A recent report suggests that between 60 and 70 Australians may have joined ISIS in Iraq and Syria
That 60 misguided individuals can hold a country steeped in multiculturalism to ransom, is indeed a study in frenzied media statements, politicians wanting to cash in on populist votes, and playing on the fears and insecurities of people.
No doubt, we must respect intelligence reports and ratchet up ways to make our community safer. More frontline police presence will certainly allay any fears which members of any community may be facing.
However, we need to focus on three areas so we can continue enjoying the freedom and openness that is a hallmark of our society, rather than the campaign of suspicion and fear that is currently on.
Let’s start with the leaders. Look at the marked contrast between how Indian Prime Minister Narendra Modi and his Australian counterpart Tony Abbott articulated their concerns of home-grown terror threats.
PM Modi, in an interview with Fareed Zakaria of CNN, said, “My understanding is that they (Al-Qaeda) are doing injustice towards the Muslims of our country… If anyone thinks Indian Muslims will dance to their tune, they are delusional. Indian Muslims will live for India. They will die for India. They will not want anything bad for India”.
Asked why so few amongst India’s roughly 170 million Muslims have joined Al-Qaeda, Modi suggested the issue was one of a wider fight for principles, rather than a question of nationality. “This is a crisis against humanity, not against one country or one race”.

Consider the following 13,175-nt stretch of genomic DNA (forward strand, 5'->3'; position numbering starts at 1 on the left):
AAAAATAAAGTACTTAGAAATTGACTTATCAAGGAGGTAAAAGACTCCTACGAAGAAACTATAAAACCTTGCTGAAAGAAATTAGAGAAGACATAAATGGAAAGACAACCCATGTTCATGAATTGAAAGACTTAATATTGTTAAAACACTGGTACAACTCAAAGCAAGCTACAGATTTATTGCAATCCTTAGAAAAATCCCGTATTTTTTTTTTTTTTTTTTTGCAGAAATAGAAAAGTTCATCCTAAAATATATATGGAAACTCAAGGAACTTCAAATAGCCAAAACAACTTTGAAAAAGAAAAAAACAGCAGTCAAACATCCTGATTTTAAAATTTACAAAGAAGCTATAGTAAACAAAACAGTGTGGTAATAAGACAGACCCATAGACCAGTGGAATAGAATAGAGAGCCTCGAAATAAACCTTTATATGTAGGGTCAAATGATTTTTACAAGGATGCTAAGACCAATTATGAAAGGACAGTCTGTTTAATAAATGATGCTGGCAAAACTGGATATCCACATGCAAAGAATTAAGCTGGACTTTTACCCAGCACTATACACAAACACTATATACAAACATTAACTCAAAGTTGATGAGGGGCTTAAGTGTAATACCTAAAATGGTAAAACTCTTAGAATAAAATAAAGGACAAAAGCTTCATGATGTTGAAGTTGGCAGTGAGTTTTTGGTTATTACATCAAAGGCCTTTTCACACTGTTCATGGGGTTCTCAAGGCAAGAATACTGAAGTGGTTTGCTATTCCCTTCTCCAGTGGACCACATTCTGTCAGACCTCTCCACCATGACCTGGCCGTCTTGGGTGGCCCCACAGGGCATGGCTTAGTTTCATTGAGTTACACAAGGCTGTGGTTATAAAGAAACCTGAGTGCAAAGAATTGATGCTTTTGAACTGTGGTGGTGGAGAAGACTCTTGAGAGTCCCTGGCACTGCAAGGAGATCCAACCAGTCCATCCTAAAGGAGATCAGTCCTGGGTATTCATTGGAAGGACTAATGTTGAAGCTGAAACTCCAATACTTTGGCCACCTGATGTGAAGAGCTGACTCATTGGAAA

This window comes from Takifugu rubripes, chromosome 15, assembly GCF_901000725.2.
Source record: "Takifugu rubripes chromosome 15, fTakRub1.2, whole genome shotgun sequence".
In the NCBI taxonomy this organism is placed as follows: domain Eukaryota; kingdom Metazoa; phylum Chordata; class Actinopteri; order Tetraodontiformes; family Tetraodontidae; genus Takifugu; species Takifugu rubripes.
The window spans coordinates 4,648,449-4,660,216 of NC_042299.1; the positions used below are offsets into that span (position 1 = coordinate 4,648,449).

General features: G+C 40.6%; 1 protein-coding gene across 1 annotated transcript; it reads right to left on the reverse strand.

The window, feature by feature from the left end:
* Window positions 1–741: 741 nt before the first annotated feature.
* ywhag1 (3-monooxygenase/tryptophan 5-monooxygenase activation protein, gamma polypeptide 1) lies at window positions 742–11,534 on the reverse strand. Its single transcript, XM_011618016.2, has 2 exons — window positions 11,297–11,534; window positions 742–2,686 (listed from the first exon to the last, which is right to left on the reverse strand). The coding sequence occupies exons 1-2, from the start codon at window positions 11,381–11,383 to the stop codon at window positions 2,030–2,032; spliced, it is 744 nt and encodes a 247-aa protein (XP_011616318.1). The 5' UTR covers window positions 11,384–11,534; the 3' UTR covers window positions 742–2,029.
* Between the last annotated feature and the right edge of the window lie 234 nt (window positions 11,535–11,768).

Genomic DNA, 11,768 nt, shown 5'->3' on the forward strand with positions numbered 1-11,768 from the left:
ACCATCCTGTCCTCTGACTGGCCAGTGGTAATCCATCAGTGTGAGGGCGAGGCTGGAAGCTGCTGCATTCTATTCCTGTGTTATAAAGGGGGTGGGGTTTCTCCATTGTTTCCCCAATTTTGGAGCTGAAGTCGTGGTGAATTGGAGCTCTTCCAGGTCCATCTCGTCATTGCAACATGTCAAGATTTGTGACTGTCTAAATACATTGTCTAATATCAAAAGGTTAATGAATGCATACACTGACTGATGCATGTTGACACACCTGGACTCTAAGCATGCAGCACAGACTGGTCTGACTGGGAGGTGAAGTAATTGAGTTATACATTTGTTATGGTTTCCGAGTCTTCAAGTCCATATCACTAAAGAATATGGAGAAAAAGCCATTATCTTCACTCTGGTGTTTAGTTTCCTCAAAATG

PM Tony Abbott on the other hand, articulated similar words of ‘Team Australia’, but rather than to drive home the message of being ‘one nation, one people’, only managed to antagonise a certain section of the community. While all Australians will agree that we need to fight this evil, true leadership can also be demonstrated by speaking softly but carrying a large stick.
PUP Senator Jacqui Lambie’s ill-informed comments about sharia law, and Liberal senator Cory Bernardi’s call to ban the burqa, rankled Muslim Australians and displayed ignorance at best or started a recruitment drive for ISIS at worst.
Second, the media needs to exercise restraint in feeding the fire. Case in point, the haste with which even a balanced group like Fairfax Media labelled an innocent young Muslim Australian man a “Teenage Terrorist”. In an apparent grab for eyeballs, competing against the more aggressive News Ltd stable of papers, this grave error by the Fairfax group, to be strongly condemned, highlights the need for those in charge of reporting and shaping community opinion to look beyond the headlines into what sort of society message they seek to send out. Shame on you, Fairfax, for what came through on your front pages.
Perhaps you could pick positive stories from multicultural Australia, about those who have contributed significantly to society. The doctors who perform miracles; the technicians who keep our IT systems running; the honest taxi drivers; the chefs who regale us with their culinary skills; the innumerable teachers who shape and mould the lives of our young ones – go seek out and expose these stories.
And finally, to us. There are many things we can do to enable ourselves and our children to live in a harmonious society. Google sharia law, so we can understand what it means, rather than to take Jacqui at her ignorant ranting. Learn about why the burqa is worn. Get to know our migrant neighbour. As 10-year-old caller Mohammed said on a recent ABC talkback show, “I am a Muslim Australian. Talk to us and get to know us. We are good people”.